It’s all very different “up north”! Well the Huddersfield Canal is. We got to Portland Basin, having negotiated the Ashton flight of locks. Sadly, there’s so much metalwork chucked into the canal on that flight that we bent the prop on “Chance” when we hit something hard. James attempted a repair with a huge adjustable spanner through the weed hatch but, suffice to say, we will need a new prop at some stage.
After Portland basin (the junction with the Peak Forest canal) we were then onto the Huddersfield (narrow) canal and virgin territory for us. A very different canal to ones we’ve been used to. For one thing there’s not a lot of water in it! Which means very slow progress and, with our 30 inch draft, we were scraping the bottom quite often. The architecture can be very different with some tight and strange approaches to the locks as in this case at lock 23W. W, by the way,stands for West (of the Standedge tunnel).
We had to cope with security locks on all the lock gear coming out of Greater Manchester as well as some very strange operating gear.
As we left Greater Manchester behind the scenery became very spectacular. Here’s someone contemplating the views.
We definitely knew we were beginning to cross the Pennines – there were 32 locks in the 8 miles from the start of the canal to the Standedge tunnel. It was hard work and the weather was dreadful for most of the way but the scenery began to make up for it.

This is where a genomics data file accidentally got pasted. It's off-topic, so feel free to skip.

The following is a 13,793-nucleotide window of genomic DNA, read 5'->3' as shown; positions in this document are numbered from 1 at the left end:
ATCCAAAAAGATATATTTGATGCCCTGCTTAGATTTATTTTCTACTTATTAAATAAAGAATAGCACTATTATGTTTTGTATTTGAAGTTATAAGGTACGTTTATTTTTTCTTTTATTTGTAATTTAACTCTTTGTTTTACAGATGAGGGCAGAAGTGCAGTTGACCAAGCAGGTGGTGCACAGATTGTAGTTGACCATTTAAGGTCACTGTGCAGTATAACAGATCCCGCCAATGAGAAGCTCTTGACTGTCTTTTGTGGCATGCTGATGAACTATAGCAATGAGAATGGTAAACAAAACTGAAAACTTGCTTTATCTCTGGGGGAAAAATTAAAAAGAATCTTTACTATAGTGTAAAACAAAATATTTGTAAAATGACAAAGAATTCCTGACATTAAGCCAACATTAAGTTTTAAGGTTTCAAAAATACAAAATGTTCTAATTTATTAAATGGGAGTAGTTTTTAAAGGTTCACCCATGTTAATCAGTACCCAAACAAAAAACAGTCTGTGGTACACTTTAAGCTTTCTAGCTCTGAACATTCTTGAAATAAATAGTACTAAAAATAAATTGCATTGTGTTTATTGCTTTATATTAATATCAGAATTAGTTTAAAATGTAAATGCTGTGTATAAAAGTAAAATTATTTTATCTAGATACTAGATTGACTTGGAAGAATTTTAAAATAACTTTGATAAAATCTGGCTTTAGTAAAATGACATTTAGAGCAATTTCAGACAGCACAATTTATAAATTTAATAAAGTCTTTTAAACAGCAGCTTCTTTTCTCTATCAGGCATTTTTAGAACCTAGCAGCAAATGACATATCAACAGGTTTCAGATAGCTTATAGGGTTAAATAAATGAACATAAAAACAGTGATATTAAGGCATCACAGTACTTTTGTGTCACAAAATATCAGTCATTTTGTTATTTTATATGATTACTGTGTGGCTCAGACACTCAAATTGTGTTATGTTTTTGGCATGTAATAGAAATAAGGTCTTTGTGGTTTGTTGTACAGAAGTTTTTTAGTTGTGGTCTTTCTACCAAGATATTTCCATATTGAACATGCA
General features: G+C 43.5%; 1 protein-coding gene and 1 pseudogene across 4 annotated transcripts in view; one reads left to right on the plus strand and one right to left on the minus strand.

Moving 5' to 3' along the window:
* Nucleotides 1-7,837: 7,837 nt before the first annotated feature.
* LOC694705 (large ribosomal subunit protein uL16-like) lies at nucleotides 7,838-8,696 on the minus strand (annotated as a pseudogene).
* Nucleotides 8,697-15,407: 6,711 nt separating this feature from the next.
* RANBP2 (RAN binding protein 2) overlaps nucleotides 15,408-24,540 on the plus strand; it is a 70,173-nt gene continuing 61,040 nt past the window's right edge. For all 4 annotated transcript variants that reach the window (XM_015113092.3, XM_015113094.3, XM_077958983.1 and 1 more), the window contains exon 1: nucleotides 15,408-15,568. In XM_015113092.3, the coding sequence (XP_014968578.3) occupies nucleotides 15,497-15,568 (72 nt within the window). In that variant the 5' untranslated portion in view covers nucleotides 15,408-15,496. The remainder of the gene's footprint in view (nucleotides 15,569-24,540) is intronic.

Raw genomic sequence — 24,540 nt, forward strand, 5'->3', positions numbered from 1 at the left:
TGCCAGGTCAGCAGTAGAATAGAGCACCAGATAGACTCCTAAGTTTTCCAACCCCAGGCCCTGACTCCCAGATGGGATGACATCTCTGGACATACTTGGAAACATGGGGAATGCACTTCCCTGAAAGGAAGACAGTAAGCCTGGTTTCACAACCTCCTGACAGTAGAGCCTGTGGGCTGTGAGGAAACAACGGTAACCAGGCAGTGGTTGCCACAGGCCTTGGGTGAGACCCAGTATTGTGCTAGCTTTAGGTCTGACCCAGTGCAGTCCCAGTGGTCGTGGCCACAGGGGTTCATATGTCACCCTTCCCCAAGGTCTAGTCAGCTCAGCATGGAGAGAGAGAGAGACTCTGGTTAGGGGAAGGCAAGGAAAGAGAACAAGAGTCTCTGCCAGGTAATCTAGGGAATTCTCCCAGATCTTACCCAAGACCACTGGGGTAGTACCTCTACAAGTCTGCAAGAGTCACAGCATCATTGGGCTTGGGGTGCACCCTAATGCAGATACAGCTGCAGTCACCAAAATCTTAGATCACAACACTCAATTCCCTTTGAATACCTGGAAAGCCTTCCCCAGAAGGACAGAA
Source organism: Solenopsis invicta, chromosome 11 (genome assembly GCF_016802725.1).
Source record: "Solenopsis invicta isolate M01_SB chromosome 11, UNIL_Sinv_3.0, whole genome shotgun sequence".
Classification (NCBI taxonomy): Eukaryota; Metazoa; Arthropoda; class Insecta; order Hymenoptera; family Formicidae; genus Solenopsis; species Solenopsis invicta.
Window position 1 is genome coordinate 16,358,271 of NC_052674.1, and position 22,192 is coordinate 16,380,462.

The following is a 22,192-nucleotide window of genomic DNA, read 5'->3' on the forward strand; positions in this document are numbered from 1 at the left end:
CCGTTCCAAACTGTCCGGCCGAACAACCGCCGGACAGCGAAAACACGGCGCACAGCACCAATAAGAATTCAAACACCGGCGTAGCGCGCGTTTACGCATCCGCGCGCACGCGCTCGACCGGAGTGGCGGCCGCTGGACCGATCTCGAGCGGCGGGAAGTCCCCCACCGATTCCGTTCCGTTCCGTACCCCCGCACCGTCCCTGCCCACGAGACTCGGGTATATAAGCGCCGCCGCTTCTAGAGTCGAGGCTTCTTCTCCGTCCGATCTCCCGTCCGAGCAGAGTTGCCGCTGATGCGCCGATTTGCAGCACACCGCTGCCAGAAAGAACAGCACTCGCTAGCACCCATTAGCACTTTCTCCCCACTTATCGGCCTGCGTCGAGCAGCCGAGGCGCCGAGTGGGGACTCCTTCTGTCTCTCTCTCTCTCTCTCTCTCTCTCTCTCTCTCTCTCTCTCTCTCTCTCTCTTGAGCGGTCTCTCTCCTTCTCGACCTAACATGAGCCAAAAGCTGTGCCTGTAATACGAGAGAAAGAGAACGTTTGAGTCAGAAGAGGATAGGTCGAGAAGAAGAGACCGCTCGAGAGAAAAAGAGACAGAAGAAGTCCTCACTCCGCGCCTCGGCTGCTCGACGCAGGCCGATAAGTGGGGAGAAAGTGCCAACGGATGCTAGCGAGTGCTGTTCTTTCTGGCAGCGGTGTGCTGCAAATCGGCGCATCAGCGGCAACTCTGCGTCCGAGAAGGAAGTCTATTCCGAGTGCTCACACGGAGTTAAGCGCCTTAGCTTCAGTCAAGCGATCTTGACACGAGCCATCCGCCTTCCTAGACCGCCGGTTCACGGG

The Huddersfield (narrow) is a very narrow canal mostly but occasionally there are “breathing spaces” where it opens out a bit.
Oh! James is always fascinated by physics. In this case the whirlpool made by the water being sucked into the lock chamber made a wonderful sound!
Well, after an uphill slog we reached lock 32W and entered the top pound of water on the canal and just around the corner was the entrance to the famous Standedge tunnel which we were booked to transit the next day (Wed).
We moored up outside the tunnel for the night and took on fresh water - partly because we needed some and partly because it would make the front of the boat lower. The tunnel is notoriously low and narrow and any form of modification to make the boat lower has to be a good thing!
The tranquillity of our mooring was broken mid afternoon when, at 2:30, a hundred school children descended onto the towpath for a spectacular event that was about to happen.
The famous “Flying Scotsman” came speeding past at 3 o’ clock! It was an awesome sight and a great surprise to us as we’d only been told about it by a dog walker just before the school children arrived.
After a bit of a lie down we walked up to the Diggle Hotel in the evening for a meal together (to build up our stamina for the tunnel tomorrow!)
Just thought it might be fun to squeeze in this pint size pic of pint size Pauline with her pint size pitcher. (She borrowed it from Neil really!)
Doug, Pauline and Neil – enjoying very good food indeed in a lovely quaint, family, villagey sort of hotel / bar /pub / community-get-together sort of place.
Walking back “home” after our meal we could look over the railway bridge towards the trees where “Waterlily” and “Chance” were lying hidden. In the background is the brooding mass of Saddleworth Moor …….
……. and, in among the trees, as we crossed over the tunnel entrance our “homes” wait for us. Tomorrow was going to be another day and one not to be taken lightly but one not to be missed either.